Here is what you should know about medical examinations that are part of applying for non-short-term visas and green cards – including required vaccinations and additional challenges people with chronic health conditions and pregnant people may face.
If You’re Seeking a Long-term Visa
Before being granted a visa for a long-term stay in the United States, you must pass a medical examination, regardless of your age. This medical examination occurs in your home country before entering the U.S., according to the Centers for Disease Control and Prevention (CDC).
If you are seeking visas for a long-term stay or permanent residence in the U.S., you must receive the following vaccinations (and may be able to apply for exemptions). This includes the COVID-19 vaccine, but there are exceptions for people with medical and religious concerns.
- Tetanus and diphtheria toxoids
- Haemophilus influenzae type B
- Hepatitis A
- hepatitis B
- Meningococcal disease
- Pneumococcal pneumonia
Medical Examinations at American Consulates or Embassies
Each country has panel physicians approved by American consulates or embassies. Panel physicians are “medically trained, licensed, and experienced medical doctors practicing overseas who are appointed by the local US embassy or consulate,” according to the CDC.
There are over 760-panel physicians, and they receive instructions from the CDC’s Division of Global Migration and Quarantine, Quality Assessment Program. For example, in Canada, there are five approved clinics, you can go to when trying to get a visa to go to the United States.
Instructions for medical examinations may differ per country, so be sure to confirm accurate information with your local U.S. embassy or consulate. The doctor evaluating you for a visa will test you for “communicable diseases of public health significance,” which are infectious diseases that migrants could spread to U.S. citizens.
Information for People with Disabilities and People with Substance Use Disorders
If you are wondering whether having a physical, mental, or chronic health condition can prevent someone from obtaining a temporary visa or a green card, the short answer is “it depends.”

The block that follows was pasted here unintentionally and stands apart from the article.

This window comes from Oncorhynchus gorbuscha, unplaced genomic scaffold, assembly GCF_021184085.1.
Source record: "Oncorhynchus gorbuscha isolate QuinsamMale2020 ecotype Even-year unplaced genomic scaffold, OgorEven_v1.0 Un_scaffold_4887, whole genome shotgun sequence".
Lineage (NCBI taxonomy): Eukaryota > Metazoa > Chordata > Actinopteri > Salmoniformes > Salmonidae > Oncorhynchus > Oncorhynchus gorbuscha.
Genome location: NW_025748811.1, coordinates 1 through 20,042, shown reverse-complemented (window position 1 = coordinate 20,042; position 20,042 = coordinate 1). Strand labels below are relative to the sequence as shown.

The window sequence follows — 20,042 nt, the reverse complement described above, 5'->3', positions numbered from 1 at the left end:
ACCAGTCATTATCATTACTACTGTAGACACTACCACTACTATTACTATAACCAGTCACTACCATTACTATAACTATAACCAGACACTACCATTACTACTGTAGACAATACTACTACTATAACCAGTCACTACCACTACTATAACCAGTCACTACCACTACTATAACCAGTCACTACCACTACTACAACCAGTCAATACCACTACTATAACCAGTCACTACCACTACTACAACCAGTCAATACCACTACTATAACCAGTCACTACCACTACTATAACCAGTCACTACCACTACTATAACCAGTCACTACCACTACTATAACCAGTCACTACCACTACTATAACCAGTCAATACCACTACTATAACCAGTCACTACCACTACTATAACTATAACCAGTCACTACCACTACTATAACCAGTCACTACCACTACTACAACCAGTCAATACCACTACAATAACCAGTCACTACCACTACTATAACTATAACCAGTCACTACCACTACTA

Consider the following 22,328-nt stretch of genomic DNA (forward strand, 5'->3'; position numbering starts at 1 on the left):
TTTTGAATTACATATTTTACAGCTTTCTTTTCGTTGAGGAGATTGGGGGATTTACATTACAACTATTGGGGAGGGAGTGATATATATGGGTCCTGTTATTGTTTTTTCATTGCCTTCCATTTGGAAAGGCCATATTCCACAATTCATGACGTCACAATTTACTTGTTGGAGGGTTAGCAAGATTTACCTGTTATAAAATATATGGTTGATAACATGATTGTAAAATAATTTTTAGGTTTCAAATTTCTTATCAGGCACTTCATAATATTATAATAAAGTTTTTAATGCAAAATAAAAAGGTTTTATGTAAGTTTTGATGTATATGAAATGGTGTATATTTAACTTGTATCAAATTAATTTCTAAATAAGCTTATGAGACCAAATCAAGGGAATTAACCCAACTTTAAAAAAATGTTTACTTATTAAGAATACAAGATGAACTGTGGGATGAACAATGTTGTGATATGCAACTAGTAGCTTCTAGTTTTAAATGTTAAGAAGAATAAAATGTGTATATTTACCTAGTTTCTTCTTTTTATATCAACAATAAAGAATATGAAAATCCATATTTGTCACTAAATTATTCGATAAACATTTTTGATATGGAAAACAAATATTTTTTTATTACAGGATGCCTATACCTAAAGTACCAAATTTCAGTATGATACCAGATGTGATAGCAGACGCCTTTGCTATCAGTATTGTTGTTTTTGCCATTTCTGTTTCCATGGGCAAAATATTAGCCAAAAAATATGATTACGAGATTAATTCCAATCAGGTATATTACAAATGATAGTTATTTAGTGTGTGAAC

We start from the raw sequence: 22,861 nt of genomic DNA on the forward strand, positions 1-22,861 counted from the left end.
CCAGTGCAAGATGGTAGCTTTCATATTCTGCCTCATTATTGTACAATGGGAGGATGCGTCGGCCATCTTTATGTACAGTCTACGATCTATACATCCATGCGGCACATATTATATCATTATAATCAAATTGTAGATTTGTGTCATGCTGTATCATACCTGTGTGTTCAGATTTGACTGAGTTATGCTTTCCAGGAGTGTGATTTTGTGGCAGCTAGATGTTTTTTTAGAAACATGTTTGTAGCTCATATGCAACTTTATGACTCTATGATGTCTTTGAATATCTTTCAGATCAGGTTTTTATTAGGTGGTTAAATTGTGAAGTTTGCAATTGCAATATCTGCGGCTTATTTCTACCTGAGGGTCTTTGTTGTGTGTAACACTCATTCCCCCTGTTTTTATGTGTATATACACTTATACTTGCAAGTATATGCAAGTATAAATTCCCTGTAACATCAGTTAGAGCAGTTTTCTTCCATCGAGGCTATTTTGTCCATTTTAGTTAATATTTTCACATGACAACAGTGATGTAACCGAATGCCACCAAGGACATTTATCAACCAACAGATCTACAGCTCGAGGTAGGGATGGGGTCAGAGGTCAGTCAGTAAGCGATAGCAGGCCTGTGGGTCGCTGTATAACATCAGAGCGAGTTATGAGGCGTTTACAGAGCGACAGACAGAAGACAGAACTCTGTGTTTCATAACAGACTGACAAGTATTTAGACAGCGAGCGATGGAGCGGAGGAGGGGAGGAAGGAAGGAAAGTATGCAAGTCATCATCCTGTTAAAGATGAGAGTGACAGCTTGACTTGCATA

- If you have a health condition that may require you to seek social security disability benefits once in the U.S., this may be used as a reason to deny you a visa or a green card. For example, if you receive disability benefits due to lupus in your home country, the U.S. may deny you a visa. However, being chronically ill or disabled will not lead to an automatic rejection.
- If you have a documented history of substance use, this may also be a reason why an application for a visa or for a green card could be rejected ─ even if you’ve never been arrested for substance abuse issues. Consulting with an immigration attorney while applying for either a visa or green card if you have a history of substance abuse may be helpful.
Information for Pregnant People
Pregnancy is another health reason why you may be denied a visa to the U.S. Concerns about “birth tourism” in the United States, which is when pregnant people go to the United States with the internet to give birth there, are widespread because a child born in the U.S. is eligible for U.S. citizenship even if neither of the parents are U.S. citizens.
- If you are traveling to the U.S. and are a citizen of one of the 40 countries that are part of the Visa Waiver Program, you will need to apply for a B1 or B2 work or tourist visa. However, you may face difficulties if you are applying for a B2 visa and are pregnant. A 2020 letter from the Department of State outlines that if pregnant people apply for a B2 visa for medical reasons, they must provide evidence that they are unable to obtain specialist medical care in their home country.
If you have any questions about medical examinations when applying for a visa or for permanent residency, contact your local U.S. embassy or consulate.
- Privacy in a Pandemic (Journal of AHIMA)
- COVID-19 Vaccination Required for Immigration Medical Examinations (UCIS)
- How Do I Get a Disability-Based Waiver? U.S. Citizenship Application Help (Washington Law Help)
- Medical Examination FAQs (U.S. Department of State)
- Passport And Visa Privileges in Global Health (Forbes)
As of 2010, HIV/AIDs is no longer considered to be a disease that would prevent someone from being able to obtain a visa to enter the U.S.
Among the steps to becoming voting citizens, immigrants are tested on how well they read, write and understand English and how much they grasp U.S. history and government. Since 1994, the U.S. has allowed immigrants with disabilities to receive waivers for such requirements. In the three quarters from October 2021 through June 2022, about 45,000 immigrants had applied for a disability waiver.